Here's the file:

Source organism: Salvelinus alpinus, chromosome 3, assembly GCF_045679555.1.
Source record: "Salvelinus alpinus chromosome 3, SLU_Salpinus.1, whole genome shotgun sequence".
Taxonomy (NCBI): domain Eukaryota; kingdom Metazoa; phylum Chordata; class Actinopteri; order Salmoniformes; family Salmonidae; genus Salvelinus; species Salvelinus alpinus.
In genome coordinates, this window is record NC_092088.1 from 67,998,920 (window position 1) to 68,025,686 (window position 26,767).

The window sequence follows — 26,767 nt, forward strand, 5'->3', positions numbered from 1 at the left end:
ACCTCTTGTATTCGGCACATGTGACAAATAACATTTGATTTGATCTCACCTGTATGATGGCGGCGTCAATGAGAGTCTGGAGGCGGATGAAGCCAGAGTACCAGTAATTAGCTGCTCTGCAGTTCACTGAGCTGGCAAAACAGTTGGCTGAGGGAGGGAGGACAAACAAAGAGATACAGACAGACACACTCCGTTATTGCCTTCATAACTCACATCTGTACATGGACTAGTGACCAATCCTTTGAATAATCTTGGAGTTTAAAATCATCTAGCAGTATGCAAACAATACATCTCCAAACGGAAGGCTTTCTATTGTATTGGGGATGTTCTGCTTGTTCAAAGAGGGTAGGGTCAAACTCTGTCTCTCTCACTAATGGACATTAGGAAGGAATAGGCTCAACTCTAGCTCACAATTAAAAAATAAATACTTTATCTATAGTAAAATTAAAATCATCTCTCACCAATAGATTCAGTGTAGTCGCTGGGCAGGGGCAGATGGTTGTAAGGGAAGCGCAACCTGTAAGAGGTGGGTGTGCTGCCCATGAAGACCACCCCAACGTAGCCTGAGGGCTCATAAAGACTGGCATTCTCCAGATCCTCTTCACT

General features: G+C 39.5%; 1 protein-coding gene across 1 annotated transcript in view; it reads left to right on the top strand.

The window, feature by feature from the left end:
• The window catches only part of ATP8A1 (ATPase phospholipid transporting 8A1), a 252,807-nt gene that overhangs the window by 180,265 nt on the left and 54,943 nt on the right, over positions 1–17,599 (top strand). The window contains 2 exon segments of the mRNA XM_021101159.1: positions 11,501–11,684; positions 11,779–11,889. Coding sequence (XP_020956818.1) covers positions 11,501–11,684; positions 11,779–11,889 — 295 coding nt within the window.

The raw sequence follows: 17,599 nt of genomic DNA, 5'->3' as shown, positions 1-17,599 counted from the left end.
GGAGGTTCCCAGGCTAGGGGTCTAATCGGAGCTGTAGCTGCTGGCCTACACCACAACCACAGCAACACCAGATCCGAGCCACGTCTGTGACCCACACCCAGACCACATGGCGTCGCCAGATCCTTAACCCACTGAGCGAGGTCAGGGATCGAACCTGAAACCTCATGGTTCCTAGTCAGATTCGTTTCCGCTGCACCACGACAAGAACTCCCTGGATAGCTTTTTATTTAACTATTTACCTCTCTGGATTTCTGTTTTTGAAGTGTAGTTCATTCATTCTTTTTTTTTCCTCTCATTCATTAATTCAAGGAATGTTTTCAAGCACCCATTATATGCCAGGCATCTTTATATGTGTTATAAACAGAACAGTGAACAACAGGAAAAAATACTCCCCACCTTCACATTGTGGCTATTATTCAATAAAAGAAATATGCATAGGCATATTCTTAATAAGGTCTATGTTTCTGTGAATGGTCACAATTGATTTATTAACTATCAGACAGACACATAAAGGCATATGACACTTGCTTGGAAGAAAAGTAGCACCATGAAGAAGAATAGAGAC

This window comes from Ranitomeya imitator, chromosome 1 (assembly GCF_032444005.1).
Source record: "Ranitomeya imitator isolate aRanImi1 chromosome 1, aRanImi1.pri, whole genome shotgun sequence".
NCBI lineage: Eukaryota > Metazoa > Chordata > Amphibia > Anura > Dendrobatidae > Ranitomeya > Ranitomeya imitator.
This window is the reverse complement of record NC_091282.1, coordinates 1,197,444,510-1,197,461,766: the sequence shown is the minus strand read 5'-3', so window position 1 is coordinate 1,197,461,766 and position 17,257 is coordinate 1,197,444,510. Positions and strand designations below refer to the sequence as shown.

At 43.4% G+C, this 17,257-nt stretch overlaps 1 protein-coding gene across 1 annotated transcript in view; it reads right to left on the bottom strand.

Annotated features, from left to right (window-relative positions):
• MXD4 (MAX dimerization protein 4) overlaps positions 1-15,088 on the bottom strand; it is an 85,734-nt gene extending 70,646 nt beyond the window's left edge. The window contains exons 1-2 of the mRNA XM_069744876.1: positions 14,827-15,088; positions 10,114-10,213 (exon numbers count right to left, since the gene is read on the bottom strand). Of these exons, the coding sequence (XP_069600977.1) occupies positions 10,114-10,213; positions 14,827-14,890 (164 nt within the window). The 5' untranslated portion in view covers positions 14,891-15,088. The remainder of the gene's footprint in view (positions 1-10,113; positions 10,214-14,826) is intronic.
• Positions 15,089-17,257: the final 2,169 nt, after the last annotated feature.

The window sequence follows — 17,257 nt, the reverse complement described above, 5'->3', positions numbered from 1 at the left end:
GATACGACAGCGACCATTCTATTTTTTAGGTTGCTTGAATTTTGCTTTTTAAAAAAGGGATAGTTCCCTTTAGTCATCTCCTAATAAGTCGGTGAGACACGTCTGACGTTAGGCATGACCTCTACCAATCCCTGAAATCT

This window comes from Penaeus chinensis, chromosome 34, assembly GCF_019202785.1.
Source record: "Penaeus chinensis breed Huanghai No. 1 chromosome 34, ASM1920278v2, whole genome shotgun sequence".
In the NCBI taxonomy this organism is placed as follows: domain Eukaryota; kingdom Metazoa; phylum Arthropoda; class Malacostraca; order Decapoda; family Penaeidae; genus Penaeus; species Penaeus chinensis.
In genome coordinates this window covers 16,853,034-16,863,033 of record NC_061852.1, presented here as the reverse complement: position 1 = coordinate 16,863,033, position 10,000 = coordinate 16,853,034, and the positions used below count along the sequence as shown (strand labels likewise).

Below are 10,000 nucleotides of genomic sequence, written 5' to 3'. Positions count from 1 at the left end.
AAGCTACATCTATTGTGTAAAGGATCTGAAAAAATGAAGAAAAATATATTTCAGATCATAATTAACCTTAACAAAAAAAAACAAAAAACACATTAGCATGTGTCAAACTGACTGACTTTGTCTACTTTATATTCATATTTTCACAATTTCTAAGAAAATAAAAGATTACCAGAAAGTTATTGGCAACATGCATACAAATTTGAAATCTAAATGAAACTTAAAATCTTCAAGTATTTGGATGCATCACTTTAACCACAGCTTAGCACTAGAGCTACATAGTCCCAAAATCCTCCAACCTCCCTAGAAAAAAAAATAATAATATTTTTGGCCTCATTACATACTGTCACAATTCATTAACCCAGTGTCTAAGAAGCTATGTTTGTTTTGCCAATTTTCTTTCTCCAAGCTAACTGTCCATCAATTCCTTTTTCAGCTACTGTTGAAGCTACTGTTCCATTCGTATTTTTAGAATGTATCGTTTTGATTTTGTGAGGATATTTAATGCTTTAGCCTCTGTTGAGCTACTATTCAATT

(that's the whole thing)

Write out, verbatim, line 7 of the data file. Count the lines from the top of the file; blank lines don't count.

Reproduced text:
General features: G+C 39.5%; 1 protein-coding gene across 1 annotated transcript in view; it reads left to right on the top strand.